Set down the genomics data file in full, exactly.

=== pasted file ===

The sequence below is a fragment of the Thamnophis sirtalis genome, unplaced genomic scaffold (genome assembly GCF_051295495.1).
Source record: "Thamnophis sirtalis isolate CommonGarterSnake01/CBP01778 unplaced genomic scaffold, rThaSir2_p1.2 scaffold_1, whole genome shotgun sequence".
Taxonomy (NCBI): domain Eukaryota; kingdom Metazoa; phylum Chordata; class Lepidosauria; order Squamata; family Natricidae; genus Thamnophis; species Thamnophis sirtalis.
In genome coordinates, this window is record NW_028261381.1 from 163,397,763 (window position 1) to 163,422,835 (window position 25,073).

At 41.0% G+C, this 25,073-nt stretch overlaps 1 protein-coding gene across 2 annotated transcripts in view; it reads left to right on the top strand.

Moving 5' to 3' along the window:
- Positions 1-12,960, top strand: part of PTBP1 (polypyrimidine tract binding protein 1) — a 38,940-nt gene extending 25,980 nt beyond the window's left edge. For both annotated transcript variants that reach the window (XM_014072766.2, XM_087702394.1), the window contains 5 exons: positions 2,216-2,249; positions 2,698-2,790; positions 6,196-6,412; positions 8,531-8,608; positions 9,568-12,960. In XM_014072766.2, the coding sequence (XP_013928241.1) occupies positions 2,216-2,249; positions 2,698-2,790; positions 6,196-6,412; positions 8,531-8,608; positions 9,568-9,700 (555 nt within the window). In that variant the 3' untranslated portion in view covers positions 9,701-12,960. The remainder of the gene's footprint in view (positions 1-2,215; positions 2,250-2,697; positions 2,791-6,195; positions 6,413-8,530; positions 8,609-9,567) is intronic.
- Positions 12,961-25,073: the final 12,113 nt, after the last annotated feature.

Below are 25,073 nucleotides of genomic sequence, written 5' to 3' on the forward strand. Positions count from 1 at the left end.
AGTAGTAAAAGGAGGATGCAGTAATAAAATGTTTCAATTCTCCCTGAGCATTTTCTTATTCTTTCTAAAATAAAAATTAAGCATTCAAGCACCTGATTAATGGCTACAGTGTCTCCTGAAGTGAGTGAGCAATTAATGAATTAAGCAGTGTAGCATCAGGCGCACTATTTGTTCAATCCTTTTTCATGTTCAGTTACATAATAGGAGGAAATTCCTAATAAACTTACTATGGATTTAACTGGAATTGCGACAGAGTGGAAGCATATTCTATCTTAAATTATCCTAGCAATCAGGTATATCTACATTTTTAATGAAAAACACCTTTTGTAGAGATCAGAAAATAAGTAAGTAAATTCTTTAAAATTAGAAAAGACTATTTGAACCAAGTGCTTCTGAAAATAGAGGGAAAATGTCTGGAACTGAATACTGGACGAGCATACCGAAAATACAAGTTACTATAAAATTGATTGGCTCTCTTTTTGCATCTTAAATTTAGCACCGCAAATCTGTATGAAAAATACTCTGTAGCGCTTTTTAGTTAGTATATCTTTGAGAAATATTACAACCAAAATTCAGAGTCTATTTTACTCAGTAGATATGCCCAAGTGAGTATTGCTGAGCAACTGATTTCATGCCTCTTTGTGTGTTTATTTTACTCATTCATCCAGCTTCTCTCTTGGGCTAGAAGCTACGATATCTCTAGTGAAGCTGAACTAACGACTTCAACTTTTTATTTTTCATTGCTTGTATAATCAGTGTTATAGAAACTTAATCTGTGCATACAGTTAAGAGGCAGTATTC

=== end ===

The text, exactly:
The sequence below is a fragment of the Thamnophis sirtalis genome, unplaced genomic scaffold (genome assembly GCF_051295495.1).
Source record: "Thamnophis sirtalis isolate CommonGarterSnake01/CBP01778 unplaced genomic scaffold, rThaSir2_p1.2 scaffold_1, whole genome shotgun sequence".
Taxonomy (NCBI): domain Eukaryota; kingdom Metazoa; phylum Chordata; class Lepidosauria; order Squamata; family Natricidae; genus Thamnophis; species Thamnophis sirtalis.
In genome coordinates, this window is record NW_028261381.1 from 163,397,763 (window position 1) to 163,422,835 (window position 25,073).

At 41.0% G+C, this 25,073-nt stretch overlaps 1 protein-coding gene across 2 annotated transcripts in view; it reads left to right on the top strand.

Moving 5' to 3' along the window:
- Positions 1-12,960, top strand: part of PTBP1 (polypyrimidine tract binding protein 1) — a 38,940-nt gene extending 25,980 nt beyond the window's left edge. For both annotated transcript variants that reach the window (XM_014072766.2, XM_087702394.1), the window contains 5 exons: positions 2,216-2,249; positions 2,698-2,790; positions 6,196-6,412; positions 8,531-8,608; positions 9,568-12,960. In XM_014072766.2, the coding sequence (XP_013928241.1) occupies positions 2,216-2,249; positions 2,698-2,790; positions 6,196-6,412; positions 8,531-8,608; positions 9,568-9,700 (555 nt within the window). In that variant the 3' untranslated portion in view covers positions 9,701-12,960. The remainder of the gene's footprint in view (positions 1-2,215; positions 2,250-2,697; positions 2,791-6,195; positions 6,413-8,530; positions 8,609-9,567) is intronic.
- Positions 12,961-25,073: the final 12,113 nt, after the last annotated feature.

Below are 25,073 nucleotides of genomic sequence, written 5' to 3' on the forward strand. Positions count from 1 at the left end.
AGTAGTAAAAGGAGGATGCAGTAATAAAATGTTTCAATTCTCCCTGAGCATTTTCTTATTCTTTCTAAAATAAAAATTAAGCATTCAAGCACCTGATTAATGGCTACAGTGTCTCCTGAAGTGAGTGAGCAATTAATGAATTAAGCAGTGTAGCATCAGGCGCACTATTTGTTCAATCCTTTTTCATGTTCAGTTACATAATAGGAGGAAATTCCTAATAAACTTACTATGGATTTAACTGGAATTGCGACAGAGTGGAAGCATATTCTATCTTAAATTATCCTAGCAATCAGGTATATCTACATTTTTAATGAAAAACACCTTTTGTAGAGATCAGAAAATAAGTAAGTAAATTCTTTAAAATTAGAAAAGACTATTTGAACCAAGTGCTTCTGAAAATAGAGGGAAAATGTCTGGAACTGAATACTGGACGAGCATACCGAAAATACAAGTTACTATAAAATTGATTGGCTCTCTTTTTGCATCTTAAATTTAGCACCGCAAATCTGTATGAAAAATACTCTGTAGCGCTTTTTAGTTAGTATATCTTTGAGAAATATTACAACCAAAATTCAGAGTCTATTTTACTCAGTAGATATGCCCAAGTGAGTATTGCTGAGCAACTGATTTCATGCCTCTTTGTGTGTTTATTTTACTCATTCATCCAGCTTCTCTCTTGGGCTAGAAGCTACGATATCTCTAGTGAAGCTGAACTAACGACTTCAACTTTTTATTTTTCATTGCTTGTATAATCAGTGTTATAGAAACTTAATCTGTGCATACAGTTAAGAGGCAGTATTC